Robert Jeffress: 'Namby-Pamby' Christians Should 'Get Off the Fence' and Vote Trump; 'At Least He Likes Us'

Pastor Robert Jeffress inside the sanctuary at First Baptist Church in Dallas, Texas.
Pastor Robert Jeffress inside the sanctuary at First Baptist Church in Dallas, Texas. | (Photo: Courtesy of First Baptist Dallas)

Baptist megachurch pastor Robert Jeffress is talking tough to Christians still opposed to Donald Trump as he marches ever closer to the Republican nomination.

To Jeffress, Christians who fail to cast a ballot for Trump are simply "weak," "namby-pamby" and too "proud" because they "can't get over the fact that their candidate didn't win" in the Republican primary.

According to Mark 3:25, "If a house is divided against itself, it cannot stand," and the outspoken Texas pastor is telling Christians to "get off the fence" and "vote their convictions" on Election Day in the fall.

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Jeffress conceded that Trump is "not exactly like us," but added, "at least he likes us," referring to evangelical Christians.

Many evangelical leaders, like Southern Baptist Convention ethicist Russell Moore and Eric Teetsel, former faith advisor to Florida Sen. Marco Rubio (R), stand opposed to Trump, others, like Liberty University President Jerry Falwell, Jr., and Dallas megachurch Pastor Robert Jeffress, are strong supporters of the brash billionaire.

In fact, according to Jeffress, the November election is about much more than Trump and presumptive Democratic nominee Hillary Clinton. In his mind, it's a showdown between good and evil.

"This is not a battle between Republicans and Democrats," Jeffress said last week during a radio interview with host Rick Wiles. "It's a battle between good and evil, righteousness and unrighteousness, light and darkness."

However, many Christians claim they just can't get behind Trump, who has in the past spoken very inappropriately about women and been criticized for his unabashed comments about Mexicans and his proposed ban on Muslim immigration, because of their own moral convictions.

"After being with Mr. Trump over the last year on many occasions, I can tell you, if he becomes president, evangelical Christians will have a true friend in the White House," Jeffress counters.

Jeffress went on to say that, unlike current President Barack Obama, whom he said "hates" conservative Christians, Trump will be an advocate for religious liberty and will "appoint conservative justices to the Supreme Court."

"This isn't about partisan politics," he insisted. "This is about good and evil."

Jeffress, 60, was one of Trump's earliest evangelical backers and has become one of the most prominent Christian supporter of the presumptive GOP nominee's campaign. He pastors the 12,000-member First Baptist Church and has suggested conservative believers who don't vote for Trump are "fools."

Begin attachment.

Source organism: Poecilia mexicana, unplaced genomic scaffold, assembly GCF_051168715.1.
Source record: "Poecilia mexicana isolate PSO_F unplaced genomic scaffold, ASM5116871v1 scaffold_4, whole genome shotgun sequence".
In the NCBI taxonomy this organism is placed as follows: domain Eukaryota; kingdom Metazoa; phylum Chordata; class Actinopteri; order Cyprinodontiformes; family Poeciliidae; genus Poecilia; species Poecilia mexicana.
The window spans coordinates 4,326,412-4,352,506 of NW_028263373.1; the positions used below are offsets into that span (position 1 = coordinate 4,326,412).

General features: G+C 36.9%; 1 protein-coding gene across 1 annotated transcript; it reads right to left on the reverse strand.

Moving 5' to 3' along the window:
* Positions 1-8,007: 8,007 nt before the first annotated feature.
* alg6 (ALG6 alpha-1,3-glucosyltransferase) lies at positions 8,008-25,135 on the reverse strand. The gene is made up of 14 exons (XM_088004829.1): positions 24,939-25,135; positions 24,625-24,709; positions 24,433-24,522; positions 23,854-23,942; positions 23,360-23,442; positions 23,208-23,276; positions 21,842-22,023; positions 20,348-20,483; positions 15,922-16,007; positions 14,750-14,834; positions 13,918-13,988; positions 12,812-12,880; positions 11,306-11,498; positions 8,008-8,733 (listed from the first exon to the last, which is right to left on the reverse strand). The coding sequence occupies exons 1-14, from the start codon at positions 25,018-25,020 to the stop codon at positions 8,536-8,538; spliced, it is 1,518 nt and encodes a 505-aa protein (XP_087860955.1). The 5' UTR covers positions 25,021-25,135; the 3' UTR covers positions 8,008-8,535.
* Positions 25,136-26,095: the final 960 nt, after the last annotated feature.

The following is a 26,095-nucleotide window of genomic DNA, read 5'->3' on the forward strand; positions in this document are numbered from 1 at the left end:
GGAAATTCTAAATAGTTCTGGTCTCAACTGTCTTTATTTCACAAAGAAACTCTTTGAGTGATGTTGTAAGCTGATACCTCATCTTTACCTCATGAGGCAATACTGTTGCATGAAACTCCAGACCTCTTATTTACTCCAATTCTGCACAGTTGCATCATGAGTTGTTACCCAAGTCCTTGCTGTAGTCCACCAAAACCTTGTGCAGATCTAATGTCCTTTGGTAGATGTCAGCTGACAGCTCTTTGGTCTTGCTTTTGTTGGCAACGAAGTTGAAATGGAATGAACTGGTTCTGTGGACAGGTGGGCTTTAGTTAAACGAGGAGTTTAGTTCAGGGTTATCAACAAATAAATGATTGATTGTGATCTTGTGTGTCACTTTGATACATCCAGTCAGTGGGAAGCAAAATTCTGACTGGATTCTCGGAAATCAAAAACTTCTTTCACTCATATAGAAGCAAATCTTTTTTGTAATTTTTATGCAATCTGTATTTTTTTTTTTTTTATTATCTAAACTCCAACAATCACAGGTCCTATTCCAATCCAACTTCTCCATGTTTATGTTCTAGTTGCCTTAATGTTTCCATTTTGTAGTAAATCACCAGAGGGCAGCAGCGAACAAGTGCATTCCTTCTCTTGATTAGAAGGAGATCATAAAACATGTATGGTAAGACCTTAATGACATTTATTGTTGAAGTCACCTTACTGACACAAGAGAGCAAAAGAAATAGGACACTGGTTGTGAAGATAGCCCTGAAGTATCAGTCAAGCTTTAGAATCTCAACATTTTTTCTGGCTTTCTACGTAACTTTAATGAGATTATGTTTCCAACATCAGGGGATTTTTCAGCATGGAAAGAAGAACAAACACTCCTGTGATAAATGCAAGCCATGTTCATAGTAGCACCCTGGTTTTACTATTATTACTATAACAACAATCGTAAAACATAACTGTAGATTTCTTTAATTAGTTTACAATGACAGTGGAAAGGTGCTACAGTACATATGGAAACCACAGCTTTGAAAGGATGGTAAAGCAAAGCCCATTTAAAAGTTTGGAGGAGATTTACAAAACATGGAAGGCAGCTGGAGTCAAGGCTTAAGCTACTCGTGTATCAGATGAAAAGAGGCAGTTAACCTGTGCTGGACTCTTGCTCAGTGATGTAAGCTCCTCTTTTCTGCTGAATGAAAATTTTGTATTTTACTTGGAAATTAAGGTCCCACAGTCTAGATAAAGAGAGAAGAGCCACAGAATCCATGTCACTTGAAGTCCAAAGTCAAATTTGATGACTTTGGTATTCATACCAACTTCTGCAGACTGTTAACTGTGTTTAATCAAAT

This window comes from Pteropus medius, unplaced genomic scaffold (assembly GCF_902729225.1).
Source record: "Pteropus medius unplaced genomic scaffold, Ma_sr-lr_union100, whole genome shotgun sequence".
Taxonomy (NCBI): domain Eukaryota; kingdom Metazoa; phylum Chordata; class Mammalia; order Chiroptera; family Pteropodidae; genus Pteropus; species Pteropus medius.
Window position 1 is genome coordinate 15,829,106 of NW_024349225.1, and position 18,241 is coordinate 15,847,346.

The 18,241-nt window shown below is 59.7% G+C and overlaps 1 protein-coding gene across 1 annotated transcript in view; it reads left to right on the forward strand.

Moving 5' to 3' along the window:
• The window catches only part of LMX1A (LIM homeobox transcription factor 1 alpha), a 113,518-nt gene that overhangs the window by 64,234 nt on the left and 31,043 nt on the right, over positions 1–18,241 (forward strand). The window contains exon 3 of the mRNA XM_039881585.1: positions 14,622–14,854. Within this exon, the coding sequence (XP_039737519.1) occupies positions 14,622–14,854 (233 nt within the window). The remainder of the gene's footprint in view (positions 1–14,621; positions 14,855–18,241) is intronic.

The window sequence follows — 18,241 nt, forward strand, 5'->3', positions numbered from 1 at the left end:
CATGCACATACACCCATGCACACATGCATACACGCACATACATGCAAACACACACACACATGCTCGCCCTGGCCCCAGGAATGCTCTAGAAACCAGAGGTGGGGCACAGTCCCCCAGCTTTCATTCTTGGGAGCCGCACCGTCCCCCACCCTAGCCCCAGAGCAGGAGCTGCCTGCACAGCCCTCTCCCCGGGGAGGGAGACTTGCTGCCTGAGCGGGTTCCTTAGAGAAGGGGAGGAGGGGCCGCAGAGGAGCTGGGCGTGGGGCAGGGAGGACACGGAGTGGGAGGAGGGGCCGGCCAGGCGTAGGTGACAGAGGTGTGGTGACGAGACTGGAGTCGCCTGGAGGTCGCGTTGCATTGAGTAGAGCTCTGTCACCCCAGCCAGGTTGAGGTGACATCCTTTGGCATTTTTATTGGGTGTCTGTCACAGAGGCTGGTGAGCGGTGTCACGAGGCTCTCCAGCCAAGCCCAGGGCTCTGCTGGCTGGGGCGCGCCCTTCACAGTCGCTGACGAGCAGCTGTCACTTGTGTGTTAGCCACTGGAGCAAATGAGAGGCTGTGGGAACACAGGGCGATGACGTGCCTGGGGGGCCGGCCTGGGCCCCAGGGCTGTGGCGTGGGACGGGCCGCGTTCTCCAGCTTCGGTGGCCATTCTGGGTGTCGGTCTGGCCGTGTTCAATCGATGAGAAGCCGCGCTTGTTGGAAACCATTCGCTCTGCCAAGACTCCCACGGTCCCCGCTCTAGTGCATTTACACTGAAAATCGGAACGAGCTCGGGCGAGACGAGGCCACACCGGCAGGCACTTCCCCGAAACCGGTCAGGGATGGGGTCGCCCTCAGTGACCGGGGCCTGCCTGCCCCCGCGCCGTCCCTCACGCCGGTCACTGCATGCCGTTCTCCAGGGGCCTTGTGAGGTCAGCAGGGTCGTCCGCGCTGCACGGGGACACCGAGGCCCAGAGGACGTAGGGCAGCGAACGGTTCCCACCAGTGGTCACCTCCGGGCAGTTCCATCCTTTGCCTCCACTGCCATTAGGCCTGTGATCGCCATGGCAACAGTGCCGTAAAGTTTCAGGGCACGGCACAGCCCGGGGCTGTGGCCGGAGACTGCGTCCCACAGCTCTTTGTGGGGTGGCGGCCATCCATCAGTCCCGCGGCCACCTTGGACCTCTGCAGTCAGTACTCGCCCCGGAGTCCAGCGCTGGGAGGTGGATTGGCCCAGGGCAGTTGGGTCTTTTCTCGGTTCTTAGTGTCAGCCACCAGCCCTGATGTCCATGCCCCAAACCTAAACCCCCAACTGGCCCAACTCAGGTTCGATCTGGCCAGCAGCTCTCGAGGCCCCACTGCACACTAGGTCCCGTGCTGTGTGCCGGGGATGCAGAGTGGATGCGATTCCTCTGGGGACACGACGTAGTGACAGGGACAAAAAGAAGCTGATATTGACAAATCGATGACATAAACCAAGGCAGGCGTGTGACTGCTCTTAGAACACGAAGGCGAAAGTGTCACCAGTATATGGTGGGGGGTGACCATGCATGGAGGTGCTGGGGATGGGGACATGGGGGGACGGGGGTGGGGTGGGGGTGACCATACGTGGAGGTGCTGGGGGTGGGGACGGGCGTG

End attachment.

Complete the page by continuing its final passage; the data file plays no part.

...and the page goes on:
Though he insists he has not officially endorsed the New York real estate developer, he did tell the Dallas Observer earlier this year that he wants "the meanest, toughest son of a gun I can find" to serve as president.

Jeffress is a member of Trump's newly formed evangelical advisory board, which boasts 26 members. The board was unveiled following Trump's large June meeting with nearly 1,000 evangelical leaders.

Johnnie Moore, an author and prominent Christian leader, also serves on the advisory board and told Deseret News that he was "really struck" by the "certain humility [Trump] exhibited in his interaction with these leaders."

Also during Jeffress' radio interview with Wiles, who attended the larger gathering, the church leader recounted a moment from the initial meeting Trump held with his advisory board.

"Somebody asked Trump, 'Well, what are you going to do about religious liberty and so forth and so forth?' And Trump was very respectful, but he said, 'You know what, to be blunt, the reason we're in this shape as a nation is because of people like you all around this table,'" Jeffress recounted.

The pastor went on to say Trump told the group that evangelical leaders have allowed the country to "get into the shape that it's in" by not "speaking out" more politically.

New polling last week revealed 51 percent of Republican voters wish they had a different nominee, according to Fox News, but in April, Jeffress predicted a "massive boycott" if the GOP does not nominate Trump.

"I'm going to predict that if the establishment somehow wrestles this nomination away from Trump, even though the rules allow for it," he said, "I think you're going to see a massive boycott."

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